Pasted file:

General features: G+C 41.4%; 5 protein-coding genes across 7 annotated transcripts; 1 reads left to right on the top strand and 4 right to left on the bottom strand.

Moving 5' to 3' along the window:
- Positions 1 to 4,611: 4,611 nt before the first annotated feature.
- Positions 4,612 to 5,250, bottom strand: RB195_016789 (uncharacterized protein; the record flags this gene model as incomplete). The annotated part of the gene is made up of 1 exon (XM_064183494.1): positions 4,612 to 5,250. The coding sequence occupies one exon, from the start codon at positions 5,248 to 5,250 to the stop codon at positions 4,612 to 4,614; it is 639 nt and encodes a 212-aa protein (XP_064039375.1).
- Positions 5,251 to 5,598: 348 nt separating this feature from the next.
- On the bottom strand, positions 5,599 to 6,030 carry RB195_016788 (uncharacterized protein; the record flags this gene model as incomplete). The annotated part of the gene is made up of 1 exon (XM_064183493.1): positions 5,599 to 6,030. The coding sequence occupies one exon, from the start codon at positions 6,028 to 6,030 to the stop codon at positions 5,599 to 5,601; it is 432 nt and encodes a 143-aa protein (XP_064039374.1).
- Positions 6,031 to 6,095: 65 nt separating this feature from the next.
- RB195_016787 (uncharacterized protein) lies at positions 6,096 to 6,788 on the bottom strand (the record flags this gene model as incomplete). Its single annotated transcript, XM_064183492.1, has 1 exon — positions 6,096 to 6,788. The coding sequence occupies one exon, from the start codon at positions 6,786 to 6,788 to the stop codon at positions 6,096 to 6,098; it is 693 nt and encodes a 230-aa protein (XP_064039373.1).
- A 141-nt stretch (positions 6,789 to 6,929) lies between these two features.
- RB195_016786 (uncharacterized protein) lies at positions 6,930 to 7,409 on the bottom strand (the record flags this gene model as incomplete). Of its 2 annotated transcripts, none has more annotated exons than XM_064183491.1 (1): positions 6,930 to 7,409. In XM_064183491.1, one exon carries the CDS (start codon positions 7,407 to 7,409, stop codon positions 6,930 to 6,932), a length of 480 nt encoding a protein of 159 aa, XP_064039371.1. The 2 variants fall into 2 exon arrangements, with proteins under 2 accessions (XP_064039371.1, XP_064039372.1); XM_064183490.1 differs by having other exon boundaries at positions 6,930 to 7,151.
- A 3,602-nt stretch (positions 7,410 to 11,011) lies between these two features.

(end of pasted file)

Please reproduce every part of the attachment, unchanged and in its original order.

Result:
General features: G+C 41.4%; 5 protein-coding genes across 7 annotated transcripts; 1 reads left to right on the top strand and 4 right to left on the bottom strand.

Moving 5' to 3' along the window:
- Positions 1 to 4,611: 4,611 nt before the first annotated feature.
- Positions 4,612 to 5,250, bottom strand: RB195_016789 (uncharacterized protein; the record flags this gene model as incomplete). The annotated part of the gene is made up of 1 exon (XM_064183494.1): positions 4,612 to 5,250. The coding sequence occupies one exon, from the start codon at positions 5,248 to 5,250 to the stop codon at positions 4,612 to 4,614; it is 639 nt and encodes a 212-aa protein (XP_064039375.1).
- Positions 5,251 to 5,598: 348 nt separating this feature from the next.
- On the bottom strand, positions 5,599 to 6,030 carry RB195_016788 (uncharacterized protein; the record flags this gene model as incomplete). The annotated part of the gene is made up of 1 exon (XM_064183493.1): positions 5,599 to 6,030. The coding sequence occupies one exon, from the start codon at positions 6,028 to 6,030 to the stop codon at positions 5,599 to 5,601; it is 432 nt and encodes a 143-aa protein (XP_064039374.1).
- Positions 6,031 to 6,095: 65 nt separating this feature from the next.
- RB195_016787 (uncharacterized protein) lies at positions 6,096 to 6,788 on the bottom strand (the record flags this gene model as incomplete). Its single annotated transcript, XM_064183492.1, has 1 exon — positions 6,096 to 6,788. The coding sequence occupies one exon, from the start codon at positions 6,786 to 6,788 to the stop codon at positions 6,096 to 6,098; it is 693 nt and encodes a 230-aa protein (XP_064039373.1).
- A 141-nt stretch (positions 6,789 to 6,929) lies between these two features.
- RB195_016786 (uncharacterized protein) lies at positions 6,930 to 7,409 on the bottom strand (the record flags this gene model as incomplete). Of its 2 annotated transcripts, none has more annotated exons than XM_064183491.1 (1): positions 6,930 to 7,409. In XM_064183491.1, one exon carries the CDS (start codon positions 7,407 to 7,409, stop codon positions 6,930 to 6,932), a length of 480 nt encoding a protein of 159 aa, XP_064039371.1. The 2 variants fall into 2 exon arrangements, with proteins under 2 accessions (XP_064039371.1, XP_064039372.1); XM_064183490.1 differs by having other exon boundaries at positions 6,930 to 7,151.
- A 3,602-nt stretch (positions 7,410 to 11,011) lies between these two features.